Despite improvement at the flagship Argos business, parent Home Retail’s shares fell after its full-year results.

Despite improvement at the flagship Argos business, parent Home Retail’s shares fell after its full-year results.

That was partly a reflection of the difficulties facing Argos stablemate Homebase, which could potentially slide into loss in the new financial year.

However, the improvement at Argos, which had been the target of bearish brokers for some time, is good news and gives grounds for optimism that the business can successfully be remodeled by managing director John Walden to become a “digital leader”.

Nobody, least of all Walden, would argue that Argos is in the clear just yet but it has a vision of the bright sunlit uplands and looks as if it is making progress.

Multichannel sales rose to account for 51% of the total. Stores are still involved in 90% of all sales. While that may change in time, the fact that 30% of Argos transactions are made in cash - a figure that has been broadly similar for several years - indicates that an extensive portfolio can still make sense, even though some observers question the scale of the Argos network.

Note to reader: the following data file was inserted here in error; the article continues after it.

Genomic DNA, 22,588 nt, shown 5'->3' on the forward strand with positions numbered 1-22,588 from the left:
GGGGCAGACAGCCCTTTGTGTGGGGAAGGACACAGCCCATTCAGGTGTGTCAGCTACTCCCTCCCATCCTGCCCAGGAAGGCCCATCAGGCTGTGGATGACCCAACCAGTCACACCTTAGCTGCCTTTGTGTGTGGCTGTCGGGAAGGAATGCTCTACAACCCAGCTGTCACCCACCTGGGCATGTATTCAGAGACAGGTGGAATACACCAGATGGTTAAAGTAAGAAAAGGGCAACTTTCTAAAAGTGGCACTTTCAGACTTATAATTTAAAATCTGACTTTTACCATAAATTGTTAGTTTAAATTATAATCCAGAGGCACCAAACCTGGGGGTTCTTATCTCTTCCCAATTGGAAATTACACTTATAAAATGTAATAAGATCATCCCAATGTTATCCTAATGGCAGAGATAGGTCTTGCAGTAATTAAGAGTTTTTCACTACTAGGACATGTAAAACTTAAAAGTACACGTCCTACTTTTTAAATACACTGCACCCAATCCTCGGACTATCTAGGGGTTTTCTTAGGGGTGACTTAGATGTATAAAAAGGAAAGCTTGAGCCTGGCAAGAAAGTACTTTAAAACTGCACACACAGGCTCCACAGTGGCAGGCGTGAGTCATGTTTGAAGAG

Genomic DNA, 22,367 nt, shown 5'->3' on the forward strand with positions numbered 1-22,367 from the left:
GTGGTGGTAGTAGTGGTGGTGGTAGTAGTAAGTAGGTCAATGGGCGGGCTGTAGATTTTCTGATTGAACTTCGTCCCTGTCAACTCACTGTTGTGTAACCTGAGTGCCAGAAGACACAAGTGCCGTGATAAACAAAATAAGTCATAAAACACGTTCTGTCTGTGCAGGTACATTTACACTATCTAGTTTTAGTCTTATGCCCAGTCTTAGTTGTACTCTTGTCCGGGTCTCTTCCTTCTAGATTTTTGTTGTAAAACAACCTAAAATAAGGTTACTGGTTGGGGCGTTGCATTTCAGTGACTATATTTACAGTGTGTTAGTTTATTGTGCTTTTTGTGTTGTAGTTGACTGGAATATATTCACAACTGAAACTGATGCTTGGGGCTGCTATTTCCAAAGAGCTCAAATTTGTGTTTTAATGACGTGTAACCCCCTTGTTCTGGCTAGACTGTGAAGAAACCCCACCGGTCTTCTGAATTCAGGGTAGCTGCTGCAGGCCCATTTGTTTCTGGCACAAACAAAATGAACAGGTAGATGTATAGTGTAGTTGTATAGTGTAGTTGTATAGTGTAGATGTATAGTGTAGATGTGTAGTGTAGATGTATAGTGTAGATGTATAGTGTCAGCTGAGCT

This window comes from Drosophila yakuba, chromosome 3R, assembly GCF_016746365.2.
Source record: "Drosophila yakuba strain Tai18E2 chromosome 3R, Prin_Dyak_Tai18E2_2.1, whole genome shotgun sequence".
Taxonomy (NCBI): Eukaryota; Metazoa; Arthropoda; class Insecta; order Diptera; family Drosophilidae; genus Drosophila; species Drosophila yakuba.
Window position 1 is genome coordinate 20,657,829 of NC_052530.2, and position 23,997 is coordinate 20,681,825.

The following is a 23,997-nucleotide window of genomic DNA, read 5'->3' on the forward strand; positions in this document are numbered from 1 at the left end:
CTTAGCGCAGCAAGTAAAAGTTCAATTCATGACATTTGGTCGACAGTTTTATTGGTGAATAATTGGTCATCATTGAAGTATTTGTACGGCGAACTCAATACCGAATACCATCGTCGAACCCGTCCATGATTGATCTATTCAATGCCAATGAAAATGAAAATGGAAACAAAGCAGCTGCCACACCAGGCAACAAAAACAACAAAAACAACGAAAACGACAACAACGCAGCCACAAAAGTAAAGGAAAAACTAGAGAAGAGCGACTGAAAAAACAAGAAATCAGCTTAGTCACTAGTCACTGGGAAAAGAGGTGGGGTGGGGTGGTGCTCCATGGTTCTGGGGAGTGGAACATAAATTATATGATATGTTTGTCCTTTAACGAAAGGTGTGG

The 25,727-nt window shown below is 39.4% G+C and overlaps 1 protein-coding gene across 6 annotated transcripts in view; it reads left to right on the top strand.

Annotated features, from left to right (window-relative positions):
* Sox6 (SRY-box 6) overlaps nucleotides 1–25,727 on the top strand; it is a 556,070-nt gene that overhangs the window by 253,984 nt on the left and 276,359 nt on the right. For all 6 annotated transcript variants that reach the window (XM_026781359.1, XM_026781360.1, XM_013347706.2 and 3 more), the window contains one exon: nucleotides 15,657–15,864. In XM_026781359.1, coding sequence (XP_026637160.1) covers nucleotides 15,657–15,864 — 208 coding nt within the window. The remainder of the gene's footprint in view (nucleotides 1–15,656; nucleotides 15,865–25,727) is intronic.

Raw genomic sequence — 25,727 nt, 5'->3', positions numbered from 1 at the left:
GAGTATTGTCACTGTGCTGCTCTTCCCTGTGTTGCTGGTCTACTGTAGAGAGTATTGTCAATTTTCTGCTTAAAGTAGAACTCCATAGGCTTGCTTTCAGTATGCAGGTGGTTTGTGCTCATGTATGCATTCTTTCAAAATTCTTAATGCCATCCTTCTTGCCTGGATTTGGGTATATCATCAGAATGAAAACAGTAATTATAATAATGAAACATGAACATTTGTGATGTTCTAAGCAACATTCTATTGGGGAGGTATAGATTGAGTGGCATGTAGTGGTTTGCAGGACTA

While the stock slipped last week, there is another share price story to be told about Home Retail. Since mid-March the percentage of the retailer’s stock ‘on loan’ to short-sellers has almost halved from about 25% to around 13%.

The decline in shorting of the shares backs up the view of Home Retail’s chiefs that the business can adapt and thrive in a multichannel future despite the travails of the downturn.

Deal lets New Look focus on retail

New Look boss Alistair McGeorge and finance director Alastair Miller’s deal to refinance the business should put it in a better position to focus its energies on retail rather than its debt pile.

Although unlikely in the short term, an IPO of New Look may ultimately be on the cards again - assuming that it keeps up the retail pace.